Reflecting Roosevelt’s concerns, the estate tax, as originally enacted, would subject extraordinary wealth to tax each time it passed from one generation to the next.
But wealthy families discovered they could circumvent the estate tax by placing their wealth in trust. The estate tax is a tax on the act of transmitting wealth. When the beneficiary of a trust dies, however, there typically is no transmission of wealth. The rights of the beneficiary to receive trust distributions simply expire. The creator of the trust might pay gift or estate tax upon the initial transfer of wealth into the trust, but never again while the wealth remained there, no matter how much it accumulated.
If reports on the growth of the Mars family fortune over the past 25 years are accurate, they show what happens when dynastic wealth placed in trust accumulates without a once per generation payment of estate tax: exactly what Roosevelt feared. According to Forbes’ reporting, upon the passing of Forrest Mars, Sr. in 1999 and Forrest Mars, Jr. in 2016, the Mars family wealth was not reduced by an estate tax bill. Today, the family controls wealth totaling over $90 billion.
Combatting Undue Wealth Accumulation: The Generation-Skipping Tax
Can something be done to combat this accumulation? Yes. In 1976, Congress enacted the generation-skipping tax, or GST, on the multi-generational passage of wealth to prevent circumvention of the taxes on estates and gifts.
Although there were delays, the 1986 Tax Act amended and implemented the GST. The GST was intended to roughly equalize the tax treatment of the passage of wealth from a person to a grandchild or more remote descendant with the tax treatment of the passage of wealth one generation at a time – i.e., parent to child, followed by child to grandchild, followed by grandchild to great-grandchild, and so on.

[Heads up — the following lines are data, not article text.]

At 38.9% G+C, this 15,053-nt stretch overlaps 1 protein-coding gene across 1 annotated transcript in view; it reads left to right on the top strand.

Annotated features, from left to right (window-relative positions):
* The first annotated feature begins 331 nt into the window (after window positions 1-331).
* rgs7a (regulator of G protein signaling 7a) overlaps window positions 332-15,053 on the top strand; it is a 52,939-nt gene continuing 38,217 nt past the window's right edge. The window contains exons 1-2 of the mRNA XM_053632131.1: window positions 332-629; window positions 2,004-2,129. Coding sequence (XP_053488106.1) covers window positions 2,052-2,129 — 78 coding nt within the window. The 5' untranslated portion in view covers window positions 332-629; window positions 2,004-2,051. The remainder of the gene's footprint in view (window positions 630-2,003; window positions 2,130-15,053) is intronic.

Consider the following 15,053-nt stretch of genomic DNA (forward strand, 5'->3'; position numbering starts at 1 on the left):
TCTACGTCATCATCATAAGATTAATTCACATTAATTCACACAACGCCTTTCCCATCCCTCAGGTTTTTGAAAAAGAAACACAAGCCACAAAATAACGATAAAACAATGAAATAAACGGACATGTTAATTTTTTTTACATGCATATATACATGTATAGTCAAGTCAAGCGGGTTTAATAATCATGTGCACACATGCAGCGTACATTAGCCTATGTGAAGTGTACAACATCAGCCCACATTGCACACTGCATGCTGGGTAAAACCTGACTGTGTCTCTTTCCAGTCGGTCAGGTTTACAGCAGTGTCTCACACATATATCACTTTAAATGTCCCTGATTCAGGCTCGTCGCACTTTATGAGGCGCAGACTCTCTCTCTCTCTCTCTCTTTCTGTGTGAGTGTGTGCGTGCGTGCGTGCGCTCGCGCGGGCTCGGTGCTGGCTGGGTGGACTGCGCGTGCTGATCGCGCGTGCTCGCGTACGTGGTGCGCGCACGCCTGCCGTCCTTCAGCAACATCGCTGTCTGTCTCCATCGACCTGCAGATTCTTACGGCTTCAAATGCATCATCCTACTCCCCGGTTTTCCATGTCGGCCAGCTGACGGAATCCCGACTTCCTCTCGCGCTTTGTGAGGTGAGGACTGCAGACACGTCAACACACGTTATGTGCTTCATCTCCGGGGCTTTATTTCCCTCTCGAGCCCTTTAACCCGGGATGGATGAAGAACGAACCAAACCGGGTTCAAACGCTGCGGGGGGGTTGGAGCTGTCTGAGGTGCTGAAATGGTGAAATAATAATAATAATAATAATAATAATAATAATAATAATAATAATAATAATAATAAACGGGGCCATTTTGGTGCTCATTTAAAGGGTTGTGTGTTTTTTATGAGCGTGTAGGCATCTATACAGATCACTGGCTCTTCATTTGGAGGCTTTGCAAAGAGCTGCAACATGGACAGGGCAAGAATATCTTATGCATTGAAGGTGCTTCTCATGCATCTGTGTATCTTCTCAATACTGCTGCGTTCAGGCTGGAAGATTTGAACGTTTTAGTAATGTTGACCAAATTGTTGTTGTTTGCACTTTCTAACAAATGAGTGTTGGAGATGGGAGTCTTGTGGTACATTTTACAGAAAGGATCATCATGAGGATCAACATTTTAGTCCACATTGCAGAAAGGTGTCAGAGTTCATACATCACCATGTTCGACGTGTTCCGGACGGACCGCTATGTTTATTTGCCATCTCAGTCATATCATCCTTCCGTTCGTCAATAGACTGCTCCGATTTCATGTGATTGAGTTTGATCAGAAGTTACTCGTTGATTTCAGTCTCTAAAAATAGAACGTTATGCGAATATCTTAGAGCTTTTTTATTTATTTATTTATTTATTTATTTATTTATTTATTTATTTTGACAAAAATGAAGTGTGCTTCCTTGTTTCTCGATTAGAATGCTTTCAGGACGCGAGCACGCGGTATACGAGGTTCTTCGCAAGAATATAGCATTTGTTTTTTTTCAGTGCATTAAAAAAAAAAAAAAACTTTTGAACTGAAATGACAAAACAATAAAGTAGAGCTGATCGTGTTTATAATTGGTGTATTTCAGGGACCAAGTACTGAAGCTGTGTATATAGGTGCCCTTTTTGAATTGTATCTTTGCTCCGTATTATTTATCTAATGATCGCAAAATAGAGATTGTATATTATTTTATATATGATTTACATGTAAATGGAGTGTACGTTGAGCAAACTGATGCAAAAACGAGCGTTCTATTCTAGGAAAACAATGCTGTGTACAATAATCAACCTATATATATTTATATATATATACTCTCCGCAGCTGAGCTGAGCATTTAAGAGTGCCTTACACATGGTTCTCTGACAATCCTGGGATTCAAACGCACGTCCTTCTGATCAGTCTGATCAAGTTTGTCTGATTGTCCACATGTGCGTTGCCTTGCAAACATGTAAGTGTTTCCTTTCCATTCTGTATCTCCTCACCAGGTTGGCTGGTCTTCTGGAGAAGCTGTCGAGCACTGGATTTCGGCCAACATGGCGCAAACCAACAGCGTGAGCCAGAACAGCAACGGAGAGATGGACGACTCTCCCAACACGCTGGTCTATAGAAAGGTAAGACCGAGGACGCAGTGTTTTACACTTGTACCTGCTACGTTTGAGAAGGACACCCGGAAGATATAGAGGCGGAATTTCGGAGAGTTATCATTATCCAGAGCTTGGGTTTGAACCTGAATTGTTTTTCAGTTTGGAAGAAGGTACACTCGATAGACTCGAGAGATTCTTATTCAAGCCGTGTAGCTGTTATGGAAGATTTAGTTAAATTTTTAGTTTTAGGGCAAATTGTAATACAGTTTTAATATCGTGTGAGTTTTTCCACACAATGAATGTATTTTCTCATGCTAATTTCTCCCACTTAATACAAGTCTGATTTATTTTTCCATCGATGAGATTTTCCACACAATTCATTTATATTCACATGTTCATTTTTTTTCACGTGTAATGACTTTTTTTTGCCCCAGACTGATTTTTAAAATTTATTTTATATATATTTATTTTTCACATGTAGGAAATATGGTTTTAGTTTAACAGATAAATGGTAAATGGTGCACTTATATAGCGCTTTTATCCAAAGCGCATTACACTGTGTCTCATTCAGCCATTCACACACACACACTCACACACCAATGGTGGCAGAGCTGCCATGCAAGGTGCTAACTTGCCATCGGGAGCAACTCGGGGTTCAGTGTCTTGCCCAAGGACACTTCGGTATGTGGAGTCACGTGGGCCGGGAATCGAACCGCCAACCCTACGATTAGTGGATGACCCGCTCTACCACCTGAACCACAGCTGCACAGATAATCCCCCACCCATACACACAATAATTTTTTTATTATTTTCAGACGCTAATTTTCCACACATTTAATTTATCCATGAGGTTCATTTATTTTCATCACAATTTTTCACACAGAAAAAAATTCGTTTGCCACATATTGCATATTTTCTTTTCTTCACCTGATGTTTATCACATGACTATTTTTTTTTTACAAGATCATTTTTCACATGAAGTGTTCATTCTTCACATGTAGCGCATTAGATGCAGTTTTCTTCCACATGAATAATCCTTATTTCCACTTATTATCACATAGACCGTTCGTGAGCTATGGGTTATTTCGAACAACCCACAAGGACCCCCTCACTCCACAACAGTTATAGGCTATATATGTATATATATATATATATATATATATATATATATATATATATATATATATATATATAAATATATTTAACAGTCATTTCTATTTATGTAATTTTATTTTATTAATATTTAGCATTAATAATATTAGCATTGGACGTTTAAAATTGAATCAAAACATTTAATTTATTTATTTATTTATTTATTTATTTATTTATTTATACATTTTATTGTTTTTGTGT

The GST works by imposing an additional layer of tax on wealth transfers that skip a generation, for example, from grandparent to grandchild. In the case of a trust providing for multiple generations of an ultra-rich person’s descendants, the additional layer of tax would occur as each generation of descendants passed on and the next generation became the primary beneficiaries of the trust, or upon any distribution to a more remote descendant of the trust creator than the beneficiaries then nearest in generation to the trust creator.
Unmet Goals: GST Design Defects
Due to flaws in the design of the GST, however, the goal of once-per-generation taxation remains unrealized.
There are three major flaws in the GST, all involving the exemption that each person is allowed from GST taxation. The first is that the GST exemption, at $11.7 million per person, is too large. If an ultra-rich grandparent applies her GST exemption to an $11.7 million gift to her young, also ultra-rich grandchild who won’t need to touch the wealth, the gift easily could grow to $500 million during the grandchild’s lifetime.
The second and even more problematic flaw in the GST exemption is that it can be applied to a trust that will last for multiple generations. This trust, known as a “dynasty trust,” is a trust designed to exist for multiple generations of a person’s descendants. The laws of some states allow dynasty trusts to last in perpetuity.
When the GST exemption is used in tandem with other tax avoidance vehicles, the amount wealthy Americans are able to lodge in dynasty trusts is far greater than the current $11.7 million statutory exemption. Massive fortunes, sometimes exceeding one billion dollars, can be placed in dynasty trusts that will remain exempt from wealth transfer taxation for centuries. Consider the accumulation of wealth if, instead of starting out with $11.7 million, a dynasty trust started with $11 billion. Or if the accumulation continued not for the lifetime of a grandchild, but for several centuries.